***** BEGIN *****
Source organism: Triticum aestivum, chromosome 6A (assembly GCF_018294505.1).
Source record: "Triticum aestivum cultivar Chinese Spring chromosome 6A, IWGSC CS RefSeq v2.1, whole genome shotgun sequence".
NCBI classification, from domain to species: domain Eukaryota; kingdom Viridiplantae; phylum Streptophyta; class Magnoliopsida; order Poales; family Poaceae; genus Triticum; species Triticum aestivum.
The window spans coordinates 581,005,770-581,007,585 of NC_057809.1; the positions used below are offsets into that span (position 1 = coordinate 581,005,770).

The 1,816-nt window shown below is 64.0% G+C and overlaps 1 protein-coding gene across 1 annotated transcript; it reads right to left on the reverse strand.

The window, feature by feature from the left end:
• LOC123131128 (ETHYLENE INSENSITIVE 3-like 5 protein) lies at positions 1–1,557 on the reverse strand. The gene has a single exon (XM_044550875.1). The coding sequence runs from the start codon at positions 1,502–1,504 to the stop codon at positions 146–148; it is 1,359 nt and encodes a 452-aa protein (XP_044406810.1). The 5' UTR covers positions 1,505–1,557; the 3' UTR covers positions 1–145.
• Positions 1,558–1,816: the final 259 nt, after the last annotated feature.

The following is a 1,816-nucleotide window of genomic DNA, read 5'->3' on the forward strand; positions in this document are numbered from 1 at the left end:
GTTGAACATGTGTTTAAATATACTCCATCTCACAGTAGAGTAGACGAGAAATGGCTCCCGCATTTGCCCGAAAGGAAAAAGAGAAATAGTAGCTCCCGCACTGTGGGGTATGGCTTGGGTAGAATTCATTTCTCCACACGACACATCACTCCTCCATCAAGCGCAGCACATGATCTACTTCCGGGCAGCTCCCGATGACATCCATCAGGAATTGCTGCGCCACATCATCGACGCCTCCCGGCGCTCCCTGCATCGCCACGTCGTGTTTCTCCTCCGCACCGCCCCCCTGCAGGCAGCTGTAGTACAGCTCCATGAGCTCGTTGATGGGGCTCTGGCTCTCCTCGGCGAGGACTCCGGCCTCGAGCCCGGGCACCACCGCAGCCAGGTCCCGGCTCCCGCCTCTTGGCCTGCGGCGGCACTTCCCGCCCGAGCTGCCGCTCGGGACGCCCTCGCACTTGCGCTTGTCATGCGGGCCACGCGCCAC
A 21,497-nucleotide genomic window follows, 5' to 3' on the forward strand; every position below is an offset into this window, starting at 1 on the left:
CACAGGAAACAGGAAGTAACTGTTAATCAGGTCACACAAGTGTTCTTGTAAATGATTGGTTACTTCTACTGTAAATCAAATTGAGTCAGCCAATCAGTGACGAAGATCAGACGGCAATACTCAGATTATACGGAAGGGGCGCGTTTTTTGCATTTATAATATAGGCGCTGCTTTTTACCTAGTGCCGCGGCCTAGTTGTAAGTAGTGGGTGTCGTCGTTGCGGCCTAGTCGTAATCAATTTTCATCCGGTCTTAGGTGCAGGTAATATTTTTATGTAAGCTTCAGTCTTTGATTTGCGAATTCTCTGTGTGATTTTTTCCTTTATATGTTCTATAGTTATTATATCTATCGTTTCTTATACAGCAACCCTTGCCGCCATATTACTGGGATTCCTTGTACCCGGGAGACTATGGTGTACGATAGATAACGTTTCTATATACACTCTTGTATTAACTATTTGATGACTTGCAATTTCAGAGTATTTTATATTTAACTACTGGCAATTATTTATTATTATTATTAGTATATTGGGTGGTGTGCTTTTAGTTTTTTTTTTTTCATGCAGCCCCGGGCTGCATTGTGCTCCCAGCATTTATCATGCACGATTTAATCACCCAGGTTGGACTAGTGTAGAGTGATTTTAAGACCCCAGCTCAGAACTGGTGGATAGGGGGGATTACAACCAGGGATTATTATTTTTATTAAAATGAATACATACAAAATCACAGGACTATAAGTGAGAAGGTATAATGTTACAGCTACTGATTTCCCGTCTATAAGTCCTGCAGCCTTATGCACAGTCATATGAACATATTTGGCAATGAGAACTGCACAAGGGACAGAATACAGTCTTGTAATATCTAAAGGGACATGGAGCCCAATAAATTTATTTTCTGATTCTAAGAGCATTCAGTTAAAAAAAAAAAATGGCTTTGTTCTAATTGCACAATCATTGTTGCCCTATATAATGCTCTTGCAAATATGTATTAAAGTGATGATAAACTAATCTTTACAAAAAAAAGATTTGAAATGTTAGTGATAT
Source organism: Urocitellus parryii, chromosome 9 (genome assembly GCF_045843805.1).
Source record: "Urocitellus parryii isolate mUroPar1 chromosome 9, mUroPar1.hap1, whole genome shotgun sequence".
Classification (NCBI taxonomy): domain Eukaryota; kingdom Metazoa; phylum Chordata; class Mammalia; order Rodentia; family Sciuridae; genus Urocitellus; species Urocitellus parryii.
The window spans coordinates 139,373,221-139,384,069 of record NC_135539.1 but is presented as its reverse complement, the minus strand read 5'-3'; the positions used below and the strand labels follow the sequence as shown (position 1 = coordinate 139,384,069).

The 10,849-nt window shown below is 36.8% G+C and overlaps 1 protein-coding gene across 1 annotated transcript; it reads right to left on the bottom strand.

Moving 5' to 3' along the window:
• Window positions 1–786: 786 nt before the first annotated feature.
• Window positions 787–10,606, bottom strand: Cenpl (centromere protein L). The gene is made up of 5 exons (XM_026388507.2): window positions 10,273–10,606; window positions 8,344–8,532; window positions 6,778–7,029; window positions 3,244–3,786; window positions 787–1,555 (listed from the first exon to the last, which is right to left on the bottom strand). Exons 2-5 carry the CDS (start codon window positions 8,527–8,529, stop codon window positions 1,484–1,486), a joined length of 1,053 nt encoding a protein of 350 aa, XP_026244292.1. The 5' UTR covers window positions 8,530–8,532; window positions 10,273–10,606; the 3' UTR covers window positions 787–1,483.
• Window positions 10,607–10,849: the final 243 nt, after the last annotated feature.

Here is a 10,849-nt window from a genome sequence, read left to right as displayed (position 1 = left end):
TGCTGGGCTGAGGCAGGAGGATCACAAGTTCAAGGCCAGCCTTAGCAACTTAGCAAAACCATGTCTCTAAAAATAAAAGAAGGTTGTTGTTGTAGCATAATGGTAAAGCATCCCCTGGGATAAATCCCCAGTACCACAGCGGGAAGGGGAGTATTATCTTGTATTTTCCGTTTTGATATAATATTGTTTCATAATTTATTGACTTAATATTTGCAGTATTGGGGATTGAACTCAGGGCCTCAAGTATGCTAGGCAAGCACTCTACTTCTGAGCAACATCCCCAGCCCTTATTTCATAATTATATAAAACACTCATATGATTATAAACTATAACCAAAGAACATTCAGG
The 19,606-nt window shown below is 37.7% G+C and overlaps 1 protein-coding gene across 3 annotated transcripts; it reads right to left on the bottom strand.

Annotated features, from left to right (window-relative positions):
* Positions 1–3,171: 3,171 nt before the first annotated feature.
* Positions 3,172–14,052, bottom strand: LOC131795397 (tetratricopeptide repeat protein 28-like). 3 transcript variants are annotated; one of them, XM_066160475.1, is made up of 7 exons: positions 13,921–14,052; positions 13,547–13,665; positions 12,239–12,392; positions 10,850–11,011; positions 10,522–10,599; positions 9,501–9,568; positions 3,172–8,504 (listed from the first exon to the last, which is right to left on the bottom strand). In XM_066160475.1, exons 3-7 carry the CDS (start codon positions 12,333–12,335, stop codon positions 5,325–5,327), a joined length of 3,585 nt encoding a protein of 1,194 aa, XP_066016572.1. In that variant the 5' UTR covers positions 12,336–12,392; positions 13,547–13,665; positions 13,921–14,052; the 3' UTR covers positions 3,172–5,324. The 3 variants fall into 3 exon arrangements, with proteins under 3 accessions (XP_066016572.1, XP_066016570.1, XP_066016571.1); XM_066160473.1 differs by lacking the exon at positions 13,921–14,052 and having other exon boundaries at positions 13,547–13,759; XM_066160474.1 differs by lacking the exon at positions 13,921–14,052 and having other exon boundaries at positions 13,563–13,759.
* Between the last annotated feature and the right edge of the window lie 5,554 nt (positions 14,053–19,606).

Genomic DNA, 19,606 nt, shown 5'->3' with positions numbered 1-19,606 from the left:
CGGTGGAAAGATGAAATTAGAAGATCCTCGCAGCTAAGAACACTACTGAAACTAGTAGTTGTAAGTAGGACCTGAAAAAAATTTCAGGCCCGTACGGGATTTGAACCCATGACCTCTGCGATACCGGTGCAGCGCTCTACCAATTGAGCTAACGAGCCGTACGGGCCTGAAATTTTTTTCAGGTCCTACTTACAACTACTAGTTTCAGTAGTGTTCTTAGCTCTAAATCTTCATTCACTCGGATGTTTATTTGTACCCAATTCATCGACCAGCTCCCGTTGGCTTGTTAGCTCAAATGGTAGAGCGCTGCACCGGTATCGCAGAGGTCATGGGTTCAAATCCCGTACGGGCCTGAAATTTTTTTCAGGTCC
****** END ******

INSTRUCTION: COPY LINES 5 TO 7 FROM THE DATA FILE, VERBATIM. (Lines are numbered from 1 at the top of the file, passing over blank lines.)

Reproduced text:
The 1,816-nt window shown below is 64.0% G+C and overlaps 1 protein-coding gene across 1 annotated transcript; it reads right to left on the reverse strand.

The window, feature by feature from the left end:
• LOC123131128 (ETHYLENE INSENSITIVE 3-like 5 protein) lies at positions 1–1,557 on the reverse strand. The gene has a single exon (XM_044550875.1). The coding sequence runs from the start codon at positions 1,502–1,504 to the stop codon at positions 146–148; it is 1,359 nt and encodes a 452-aa protein (XP_044406810.1). The 5' UTR covers positions 1,505–1,557; the 3' UTR covers positions 1–145.